Shrinking workforce, racial disparities may curb growth

Minnesota’s low unemployment rate reinforces its strong bounce-back from the recession, but experts warned Friday that a shrinking workforce could threaten further growth – a risk compounded by racial disparities that have long dogged the state.
The state’s 3.5 percent unemployment rate significantly outpaces the nationwide rate of 5 percent, but that doesn’t mean everyone in the state is thriving. Among black Minnesotans, the rate jumps to 14.7 percent, up from 11.2 percent a year ago.
Nationally, the unemployment rate for blacks is about twice the rate for whites. In Minnesota, it’s five times as high. The difference hints at longstanding income, homeownership and achievement gaps that have tarnished the state’s reputation for success.
In today’s tightening labor market with unmet demand for workers, the unemployment disparity is especially problematic, state economist Laura Kalambokidis told several dozen business leaders at a discussion organized by the Minneapolis Regional Chamber of Commerce.
“These numbers are not outperforming the U.S. numbers for everybody,” she said at the downtown Minneapolis event, which centered on the outlook for the Twin Cities region.
The racial contrast in unemployment exposes a missed opportunity among businesses to reinforce their staffs as baby boomers ease into retirement, further shrinking the pool of available workers. Changing demographics have altered the pathway to growth.
From an economic perspective, Kalambokidis said, businesses that thrive in the future will be the ones that find ways to recruit and train the available workers the state already has.
“We need to figure out every way possible to build our workforce in the next 10 years – and in the next two years,” chamber President and CEO Todd Klingel said. “People of color are going to be a part of that.”
Several big-name employers in the Twin Cities have publicly committed to diversify their staffs. Many have created new positions to develop more focused inclusion strategies. But even small outfits can – and already do – play a role.
Small businesses account for 55 percent of all jobs, and 66 percent of all net new jobs created since the 1970s, according to the U.S. Small Business Administration.
Meanwhile, the number of companies owned by women and people of color has steadily ticked up – and the employment outlook for those groups remains strong in small business, said Darielle Dannen, public policy director for the Metropolitan Consortium of Community Developers.
“Small businesses are particularly important to address employment and income disparities,” she said. “It’s one of those bright spots where we’ve seen job additions.”
But undoing generations of inequity requires more than progressive hiring practices now.
Some policymakers, including Gov. Mark Dayton, have outlined an equity agenda that pinpoints a need for better workforce development, new affordable housing and other improvements – gateways, advocates say, to healthier individuals and a stronger economy overall.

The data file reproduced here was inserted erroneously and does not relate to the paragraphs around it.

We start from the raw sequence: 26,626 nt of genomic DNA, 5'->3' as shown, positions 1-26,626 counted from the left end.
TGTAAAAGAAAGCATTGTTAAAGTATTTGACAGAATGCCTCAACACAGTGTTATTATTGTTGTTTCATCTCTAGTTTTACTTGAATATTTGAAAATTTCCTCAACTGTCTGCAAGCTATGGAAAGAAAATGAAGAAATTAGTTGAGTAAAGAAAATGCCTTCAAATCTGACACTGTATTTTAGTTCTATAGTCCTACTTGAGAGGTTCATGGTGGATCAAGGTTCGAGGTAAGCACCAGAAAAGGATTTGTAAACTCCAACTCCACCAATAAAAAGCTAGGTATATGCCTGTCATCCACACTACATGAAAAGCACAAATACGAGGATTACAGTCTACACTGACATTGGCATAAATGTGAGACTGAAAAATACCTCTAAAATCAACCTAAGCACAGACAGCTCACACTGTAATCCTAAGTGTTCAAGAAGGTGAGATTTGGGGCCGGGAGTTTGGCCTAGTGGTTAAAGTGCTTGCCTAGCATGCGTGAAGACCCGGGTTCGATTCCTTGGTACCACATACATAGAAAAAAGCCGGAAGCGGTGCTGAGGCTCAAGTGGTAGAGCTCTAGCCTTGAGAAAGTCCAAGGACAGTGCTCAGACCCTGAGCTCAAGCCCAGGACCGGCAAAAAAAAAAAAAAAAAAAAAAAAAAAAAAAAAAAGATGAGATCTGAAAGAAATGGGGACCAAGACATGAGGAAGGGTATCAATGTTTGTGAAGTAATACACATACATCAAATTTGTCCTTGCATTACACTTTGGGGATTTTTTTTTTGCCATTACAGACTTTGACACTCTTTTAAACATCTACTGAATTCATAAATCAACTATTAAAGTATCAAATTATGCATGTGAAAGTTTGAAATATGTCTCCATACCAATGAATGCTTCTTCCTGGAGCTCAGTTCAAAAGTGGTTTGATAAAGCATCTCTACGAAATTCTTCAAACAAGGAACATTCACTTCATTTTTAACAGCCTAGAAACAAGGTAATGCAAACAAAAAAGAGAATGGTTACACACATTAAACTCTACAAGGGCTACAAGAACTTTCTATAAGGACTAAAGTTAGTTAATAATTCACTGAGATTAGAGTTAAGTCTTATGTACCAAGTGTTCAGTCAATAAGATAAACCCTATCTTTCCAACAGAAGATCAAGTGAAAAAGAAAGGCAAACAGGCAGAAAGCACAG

Dayton pushed to convene a special session specifically to address racial disparities in the state, though that effort appears to have fizzled. Still, a continued spotlight on Minnesota’s blemished racial record prompted several lawmakers to commit to raising the issue when the regular session kicks off in March.
In a letter sent to Dayton earlier this month, House Minority Leader Paul Thissen, DFL-Minneapolis, said the “disparities have become an emergency which threatens the health of our state in both the short term and in the long term.”
At Friday’s chamber event, Minnesota Department of Transportation Commissioner Charlie Zelle emphasized his broad perspective on the issue – one he says is vital to plugging gaps. Equity should be a consideration in highway projects as much as it is in other state programs, he said.
Zelle blamed traditional highway design, in part, for reinforcing some income imbalance in the region. In some cases, he said, outdated models cordoned off neighborhoods, leaving them without easy access to job centers throughout the Twin Cities.
It remains unclear exactly how lawmakers will craft a transportation bill in the upcoming session. Dayton is leaning on the Legislature to finance highway and bridge projects, but it will also factor into a debate over Twin Cities transit – namely, the proposed $1.8 billion Southwest Light Rail Transit line.
Building out metro area transit options could be a major boon for the state’s economy, advocates say. For his part, Zelle said a wider-reaching transit network is worth fighting for, mainly because broader bus and light-rail service would amplify job access for thousands of people across the region.
“Infrastructure and specifically transportation are inextricably connected and a foundation for livability, affordable housing and for our economy,” he said. “Overall, access is key.”

Related content:

Dayton takes aim at minority disparities with new office
Met Council plotting ways to diversify staff

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